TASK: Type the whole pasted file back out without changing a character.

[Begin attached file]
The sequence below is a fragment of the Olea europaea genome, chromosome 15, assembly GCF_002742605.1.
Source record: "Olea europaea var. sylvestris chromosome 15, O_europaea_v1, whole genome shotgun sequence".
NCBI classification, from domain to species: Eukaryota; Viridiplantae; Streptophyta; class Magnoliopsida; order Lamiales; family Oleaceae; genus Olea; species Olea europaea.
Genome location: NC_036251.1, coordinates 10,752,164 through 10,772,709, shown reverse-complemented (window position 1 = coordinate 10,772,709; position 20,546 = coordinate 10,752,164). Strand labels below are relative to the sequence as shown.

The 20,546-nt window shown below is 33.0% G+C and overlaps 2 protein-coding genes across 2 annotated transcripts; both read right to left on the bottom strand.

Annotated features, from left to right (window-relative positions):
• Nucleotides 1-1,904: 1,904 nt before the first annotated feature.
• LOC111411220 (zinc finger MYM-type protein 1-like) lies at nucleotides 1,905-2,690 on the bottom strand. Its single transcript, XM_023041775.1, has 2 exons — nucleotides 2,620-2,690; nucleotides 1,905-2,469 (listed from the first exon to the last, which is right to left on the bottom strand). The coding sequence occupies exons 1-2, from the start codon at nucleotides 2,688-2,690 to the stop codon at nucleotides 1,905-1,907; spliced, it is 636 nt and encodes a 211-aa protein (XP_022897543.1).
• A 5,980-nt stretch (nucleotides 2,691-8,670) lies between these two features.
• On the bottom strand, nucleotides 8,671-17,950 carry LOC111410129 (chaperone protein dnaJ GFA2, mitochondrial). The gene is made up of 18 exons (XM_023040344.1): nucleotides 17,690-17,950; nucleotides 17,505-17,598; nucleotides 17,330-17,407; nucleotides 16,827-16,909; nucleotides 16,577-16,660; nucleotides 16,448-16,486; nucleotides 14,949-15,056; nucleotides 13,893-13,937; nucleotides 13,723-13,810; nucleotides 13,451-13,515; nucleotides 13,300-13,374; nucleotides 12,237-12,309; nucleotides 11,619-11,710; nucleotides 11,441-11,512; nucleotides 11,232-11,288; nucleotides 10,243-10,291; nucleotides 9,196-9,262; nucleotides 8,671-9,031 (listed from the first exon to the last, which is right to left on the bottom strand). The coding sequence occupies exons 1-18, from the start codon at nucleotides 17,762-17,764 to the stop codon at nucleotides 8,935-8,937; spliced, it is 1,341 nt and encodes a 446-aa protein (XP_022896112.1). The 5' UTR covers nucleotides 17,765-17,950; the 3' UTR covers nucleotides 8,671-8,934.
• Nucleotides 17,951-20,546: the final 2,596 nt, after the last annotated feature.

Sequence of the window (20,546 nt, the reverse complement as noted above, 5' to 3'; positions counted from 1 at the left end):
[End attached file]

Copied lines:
The sequence below is a fragment of the Olea europaea genome, chromosome 15, assembly GCF_002742605.1.
Source record: "Olea europaea var. sylvestris chromosome 15, O_europaea_v1, whole genome shotgun sequence".
NCBI classification, from domain to species: Eukaryota; Viridiplantae; Streptophyta; class Magnoliopsida; order Lamiales; family Oleaceae; genus Olea; species Olea europaea.
Genome location: NC_036251.1, coordinates 10,752,164 through 10,772,709, shown reverse-complemented (window position 1 = coordinate 10,772,709; position 20,546 = coordinate 10,752,164). Strand labels below are relative to the sequence as shown.

The 20,546-nt window shown below is 33.0% G+C and overlaps 2 protein-coding genes across 2 annotated transcripts; both read right to left on the bottom strand.

Annotated features, from left to right (window-relative positions):
• Nucleotides 1-1,904: 1,904 nt before the first annotated feature.
• LOC111411220 (zinc finger MYM-type protein 1-like) lies at nucleotides 1,905-2,690 on the bottom strand. Its single transcript, XM_023041775.1, has 2 exons — nucleotides 2,620-2,690; nucleotides 1,905-2,469 (listed from the first exon to the last, which is right to left on the bottom strand). The coding sequence occupies exons 1-2, from the start codon at nucleotides 2,688-2,690 to the stop codon at nucleotides 1,905-1,907; spliced, it is 636 nt and encodes a 211-aa protein (XP_022897543.1).
• A 5,980-nt stretch (nucleotides 2,691-8,670) lies between these two features.
• On the bottom strand, nucleotides 8,671-17,950 carry LOC111410129 (chaperone protein dnaJ GFA2, mitochondrial). The gene is made up of 18 exons (XM_023040344.1): nucleotides 17,690-17,950; nucleotides 17,505-17,598; nucleotides 17,330-17,407; nucleotides 16,827-16,909; nucleotides 16,577-16,660; nucleotides 16,448-16,486; nucleotides 14,949-15,056; nucleotides 13,893-13,937; nucleotides 13,723-13,810; nucleotides 13,451-13,515; nucleotides 13,300-13,374; nucleotides 12,237-12,309; nucleotides 11,619-11,710; nucleotides 11,441-11,512; nucleotides 11,232-11,288; nucleotides 10,243-10,291; nucleotides 9,196-9,262; nucleotides 8,671-9,031 (listed from the first exon to the last, which is right to left on the bottom strand). The coding sequence occupies exons 1-18, from the start codon at nucleotides 17,762-17,764 to the stop codon at nucleotides 8,935-8,937; spliced, it is 1,341 nt and encodes a 446-aa protein (XP_022896112.1). The 5' UTR covers nucleotides 17,765-17,950; the 3' UTR covers nucleotides 8,671-8,934.
• Nucleotides 17,951-20,546: the final 2,596 nt, after the last annotated feature.

Sequence of the window (20,546 nt, the reverse complement as noted above, 5' to 3'; positions counted from 1 at the left end):